NB: Perambulatory Christmas Books, 5th series
Those who have turned to the back page of the TLS in winters past will know that this has become the customary season for J. C. to investigate the bookshops in search of alternatives to the "dismal" offerings of certain mainstream publishers (see below: "Is It Just Me or Is Everything Shit?", etc). Here's the first instalment of the fifth series of these wise perambulations, as published in this week's TLS:
Perambulatory Christmas Books, 5th series. Over the past few years, it has been our custom in the period leading up to Christmas to seek each week a neglected book or curiosity by an established author, purchased from a secondhand bookshop for about £5. All books are bought to be read. Last year, we tweaked the rules and concentrated on the presence of foreign writers in London. This led to protest: What we want you to do is tramp round the bookshops, they said. This year’s rubric, therefore, is “Back to basics”. The £5 mark should be regarded as flexible. It remains our perambulatory mission to offer an alternative to the dismal festive fare offered by some mainstream publishers. By now, everyone should know the classic of the genre: Is It Just Me or Is Everything Shit? by Steve Lowe and Alan McArthur. And everyone should know our response: It isn’t just you, guys, but it’s you, too.
To warm up, we headed for WC2. Experience has taught that, as mushrooms grow at the roots of birch trees, bargains sprout on the barrows of Cecil Court. So it proved on our return. At Peter Ellis, which inside is neatly collectible but outside prodigiously untidy, we found two treasures, each by a Smith. One was Trivia, the gathering of reflections by Logan Pearsall Smith, about which the TLS reviewer in 1918 said, “There is little to be got from this book except pleasure. It contains no information . . .”. Most of the 150 or so entries are a paragraph in length. All are the thoughts of an idler. The brief preface tells of a “kindly adviser” who warned the author to beware of caring too much for “Style”, lest he become “‘like those fastidious people who polish and polish until there is nothing left.’ ‘Then there really are such people?’ I asked eagerly”.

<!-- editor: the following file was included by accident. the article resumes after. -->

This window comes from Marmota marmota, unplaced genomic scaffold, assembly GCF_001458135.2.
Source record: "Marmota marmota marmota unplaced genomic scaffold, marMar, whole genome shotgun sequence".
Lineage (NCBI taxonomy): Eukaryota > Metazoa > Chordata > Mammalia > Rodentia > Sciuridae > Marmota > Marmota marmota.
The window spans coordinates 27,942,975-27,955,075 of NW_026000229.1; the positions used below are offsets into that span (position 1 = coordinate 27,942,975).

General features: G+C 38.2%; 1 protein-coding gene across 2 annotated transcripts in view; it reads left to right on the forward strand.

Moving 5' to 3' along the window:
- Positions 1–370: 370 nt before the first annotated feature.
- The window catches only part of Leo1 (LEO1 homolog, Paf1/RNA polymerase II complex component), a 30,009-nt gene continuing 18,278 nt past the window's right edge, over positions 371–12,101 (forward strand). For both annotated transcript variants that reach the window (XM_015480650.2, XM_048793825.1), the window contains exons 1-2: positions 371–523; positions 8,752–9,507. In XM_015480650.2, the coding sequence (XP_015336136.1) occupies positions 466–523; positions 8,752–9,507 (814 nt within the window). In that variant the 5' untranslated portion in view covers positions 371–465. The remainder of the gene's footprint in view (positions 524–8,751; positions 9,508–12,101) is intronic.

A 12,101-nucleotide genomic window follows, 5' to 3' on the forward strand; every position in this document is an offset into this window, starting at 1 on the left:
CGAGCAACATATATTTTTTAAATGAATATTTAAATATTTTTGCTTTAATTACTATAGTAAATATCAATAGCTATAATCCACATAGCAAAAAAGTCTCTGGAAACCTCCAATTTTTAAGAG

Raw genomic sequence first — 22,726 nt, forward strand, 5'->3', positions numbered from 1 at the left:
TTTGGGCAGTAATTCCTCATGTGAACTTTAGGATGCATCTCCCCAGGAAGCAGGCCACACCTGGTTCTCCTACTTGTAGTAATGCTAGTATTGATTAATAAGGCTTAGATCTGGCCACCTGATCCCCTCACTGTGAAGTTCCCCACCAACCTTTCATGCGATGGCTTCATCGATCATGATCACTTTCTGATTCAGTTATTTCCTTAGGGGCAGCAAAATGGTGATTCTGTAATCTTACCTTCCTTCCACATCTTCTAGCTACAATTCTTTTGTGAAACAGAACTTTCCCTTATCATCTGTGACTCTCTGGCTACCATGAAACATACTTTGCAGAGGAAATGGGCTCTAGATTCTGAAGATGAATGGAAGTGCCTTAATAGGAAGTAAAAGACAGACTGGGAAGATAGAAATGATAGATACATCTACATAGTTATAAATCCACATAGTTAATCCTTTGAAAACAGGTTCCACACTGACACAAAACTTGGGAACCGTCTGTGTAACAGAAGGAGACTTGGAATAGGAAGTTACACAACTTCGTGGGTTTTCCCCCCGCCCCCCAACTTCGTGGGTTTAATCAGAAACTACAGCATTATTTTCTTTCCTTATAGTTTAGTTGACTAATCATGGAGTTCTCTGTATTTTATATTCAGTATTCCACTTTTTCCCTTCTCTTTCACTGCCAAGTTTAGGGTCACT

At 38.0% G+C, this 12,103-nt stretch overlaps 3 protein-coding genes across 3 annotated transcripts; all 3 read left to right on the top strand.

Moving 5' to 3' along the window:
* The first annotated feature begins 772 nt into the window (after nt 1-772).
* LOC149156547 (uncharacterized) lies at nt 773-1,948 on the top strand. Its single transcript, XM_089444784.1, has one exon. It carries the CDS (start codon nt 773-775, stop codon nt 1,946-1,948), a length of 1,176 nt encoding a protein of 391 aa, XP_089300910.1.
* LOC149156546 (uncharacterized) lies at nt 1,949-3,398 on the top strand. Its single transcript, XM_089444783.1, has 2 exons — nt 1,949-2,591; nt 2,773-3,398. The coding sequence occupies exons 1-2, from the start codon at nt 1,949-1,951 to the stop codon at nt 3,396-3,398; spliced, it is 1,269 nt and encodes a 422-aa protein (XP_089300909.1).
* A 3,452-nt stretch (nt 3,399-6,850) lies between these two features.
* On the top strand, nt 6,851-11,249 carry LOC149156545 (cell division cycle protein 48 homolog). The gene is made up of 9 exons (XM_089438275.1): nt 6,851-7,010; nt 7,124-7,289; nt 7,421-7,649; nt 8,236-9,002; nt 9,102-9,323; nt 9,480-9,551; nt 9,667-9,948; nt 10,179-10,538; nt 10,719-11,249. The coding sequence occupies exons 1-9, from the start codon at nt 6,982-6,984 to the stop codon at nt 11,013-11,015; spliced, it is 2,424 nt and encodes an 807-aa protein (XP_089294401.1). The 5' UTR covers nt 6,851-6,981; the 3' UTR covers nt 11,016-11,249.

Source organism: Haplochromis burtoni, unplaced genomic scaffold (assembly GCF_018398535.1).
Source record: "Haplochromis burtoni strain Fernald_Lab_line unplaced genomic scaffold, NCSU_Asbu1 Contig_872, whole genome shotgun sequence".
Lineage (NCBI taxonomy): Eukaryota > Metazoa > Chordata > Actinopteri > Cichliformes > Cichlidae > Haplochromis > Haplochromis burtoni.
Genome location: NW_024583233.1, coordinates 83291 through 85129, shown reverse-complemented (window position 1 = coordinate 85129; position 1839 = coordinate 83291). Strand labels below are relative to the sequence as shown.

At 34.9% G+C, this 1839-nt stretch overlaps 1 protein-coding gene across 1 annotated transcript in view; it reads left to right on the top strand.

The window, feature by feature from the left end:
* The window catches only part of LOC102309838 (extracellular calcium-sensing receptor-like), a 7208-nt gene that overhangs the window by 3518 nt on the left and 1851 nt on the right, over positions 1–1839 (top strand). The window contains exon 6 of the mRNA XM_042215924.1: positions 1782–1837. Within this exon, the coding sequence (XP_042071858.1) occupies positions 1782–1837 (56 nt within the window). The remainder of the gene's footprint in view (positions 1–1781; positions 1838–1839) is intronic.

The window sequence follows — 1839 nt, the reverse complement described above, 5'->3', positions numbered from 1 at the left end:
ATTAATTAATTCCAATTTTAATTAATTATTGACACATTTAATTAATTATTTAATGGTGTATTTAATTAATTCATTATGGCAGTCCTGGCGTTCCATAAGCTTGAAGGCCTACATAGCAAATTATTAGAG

This second printing, also published in 1918, comes with an added feature: the bookplate of Richard Strachey, probably the son of Lytton’s brother Ralph. It has an epigraph derived from Horace, “caelum non animum”, which a learned friend of ours tells us was a Strachey family motto. We paid £3 for it.
The other Smith could not be more different. So Late into the Night (1952) contains fifty love lyrics by Sydney Goodsir Smith (1915–75), all written in Scots, or what was once called Lallans. Most are short; “Luve’s Fule” is among the shortest:
In my saul’s a Universe
Whar ramp the restless deid,
Othello reives my thrawan hert
And Lear raves in my heid.
The TLS reviewer called Goodsir Smith the most important writer in Lallans since Hugh MacDiarmid. He enjoyed the erotic undertone of the lyrics, while acknowledging the challenge implicit in being a Scots hedonist:But the wraith o Johnnie Calvin’s Aye chappan at the door.This beautiful paperback with dust jacket, published by Peter Russell, comes with a frontispiece by John Maxwell (see above). In a fit of folly, the bookseller had marked it at £2. Our £5 budget had brought ample reward.